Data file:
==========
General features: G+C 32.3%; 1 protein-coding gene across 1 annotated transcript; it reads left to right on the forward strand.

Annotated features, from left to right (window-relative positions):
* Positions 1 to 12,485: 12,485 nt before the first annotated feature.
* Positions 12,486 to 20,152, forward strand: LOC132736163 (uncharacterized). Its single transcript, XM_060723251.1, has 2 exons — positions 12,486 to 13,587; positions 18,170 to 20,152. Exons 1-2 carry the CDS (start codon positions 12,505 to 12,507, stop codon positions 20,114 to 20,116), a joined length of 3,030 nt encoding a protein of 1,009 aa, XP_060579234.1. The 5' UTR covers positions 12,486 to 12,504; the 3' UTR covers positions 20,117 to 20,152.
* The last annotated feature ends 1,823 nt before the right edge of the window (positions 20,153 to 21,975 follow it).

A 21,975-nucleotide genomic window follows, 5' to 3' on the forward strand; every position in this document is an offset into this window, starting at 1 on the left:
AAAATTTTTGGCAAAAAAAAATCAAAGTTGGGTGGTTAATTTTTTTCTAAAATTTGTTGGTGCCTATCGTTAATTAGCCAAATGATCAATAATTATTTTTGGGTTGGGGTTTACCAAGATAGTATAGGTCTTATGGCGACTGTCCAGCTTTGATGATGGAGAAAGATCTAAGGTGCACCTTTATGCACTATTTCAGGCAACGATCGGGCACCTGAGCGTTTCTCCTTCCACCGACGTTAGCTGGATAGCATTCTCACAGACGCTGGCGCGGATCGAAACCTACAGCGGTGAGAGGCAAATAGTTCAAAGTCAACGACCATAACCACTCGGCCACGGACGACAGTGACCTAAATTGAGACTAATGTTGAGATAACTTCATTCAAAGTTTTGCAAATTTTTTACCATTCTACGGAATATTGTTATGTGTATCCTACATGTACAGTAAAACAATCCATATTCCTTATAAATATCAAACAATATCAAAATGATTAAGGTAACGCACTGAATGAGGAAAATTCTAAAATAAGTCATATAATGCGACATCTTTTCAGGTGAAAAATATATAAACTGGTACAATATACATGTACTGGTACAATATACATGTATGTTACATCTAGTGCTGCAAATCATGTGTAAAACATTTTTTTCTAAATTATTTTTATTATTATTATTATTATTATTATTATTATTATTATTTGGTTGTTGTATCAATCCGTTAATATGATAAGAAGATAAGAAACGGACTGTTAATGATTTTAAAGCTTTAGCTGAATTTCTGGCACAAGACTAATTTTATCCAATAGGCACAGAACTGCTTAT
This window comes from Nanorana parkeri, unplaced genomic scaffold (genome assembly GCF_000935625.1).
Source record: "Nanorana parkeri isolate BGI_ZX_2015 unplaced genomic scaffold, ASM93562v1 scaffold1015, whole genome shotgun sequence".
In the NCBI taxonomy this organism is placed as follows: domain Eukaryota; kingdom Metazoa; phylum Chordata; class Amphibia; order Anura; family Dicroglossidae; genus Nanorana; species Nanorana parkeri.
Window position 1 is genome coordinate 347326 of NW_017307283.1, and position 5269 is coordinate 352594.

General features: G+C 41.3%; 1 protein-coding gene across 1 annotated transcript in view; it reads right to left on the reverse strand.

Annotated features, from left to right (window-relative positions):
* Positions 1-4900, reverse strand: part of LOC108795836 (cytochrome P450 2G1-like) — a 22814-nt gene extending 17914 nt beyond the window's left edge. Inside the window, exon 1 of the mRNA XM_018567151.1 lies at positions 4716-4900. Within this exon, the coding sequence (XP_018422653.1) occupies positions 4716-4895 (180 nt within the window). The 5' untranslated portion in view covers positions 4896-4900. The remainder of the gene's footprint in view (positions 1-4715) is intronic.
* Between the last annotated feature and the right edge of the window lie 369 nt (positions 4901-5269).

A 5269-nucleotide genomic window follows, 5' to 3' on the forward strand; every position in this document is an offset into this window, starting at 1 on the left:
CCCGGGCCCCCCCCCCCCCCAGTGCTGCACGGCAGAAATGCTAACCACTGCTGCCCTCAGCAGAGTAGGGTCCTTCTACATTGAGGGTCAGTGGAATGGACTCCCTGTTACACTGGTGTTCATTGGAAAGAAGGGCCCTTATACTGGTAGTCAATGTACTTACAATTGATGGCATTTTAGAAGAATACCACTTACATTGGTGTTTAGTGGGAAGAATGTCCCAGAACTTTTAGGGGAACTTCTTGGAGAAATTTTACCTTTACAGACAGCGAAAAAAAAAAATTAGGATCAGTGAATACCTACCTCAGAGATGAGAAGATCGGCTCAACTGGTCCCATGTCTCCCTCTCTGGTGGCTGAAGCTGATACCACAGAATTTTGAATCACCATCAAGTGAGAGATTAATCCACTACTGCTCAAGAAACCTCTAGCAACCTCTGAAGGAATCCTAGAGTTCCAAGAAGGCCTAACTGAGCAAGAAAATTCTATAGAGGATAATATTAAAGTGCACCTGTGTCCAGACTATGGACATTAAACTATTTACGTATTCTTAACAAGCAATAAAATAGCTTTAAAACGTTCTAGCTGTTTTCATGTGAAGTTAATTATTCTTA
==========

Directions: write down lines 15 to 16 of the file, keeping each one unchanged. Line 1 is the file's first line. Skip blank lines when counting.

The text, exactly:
* Between the last annotated feature and the right edge of the window lie 369 nt (positions 4901-5269).

A 5269-nucleotide genomic window follows, 5' to 3' on the forward strand; every position in this document is an offset into this window, starting at 1 on the left: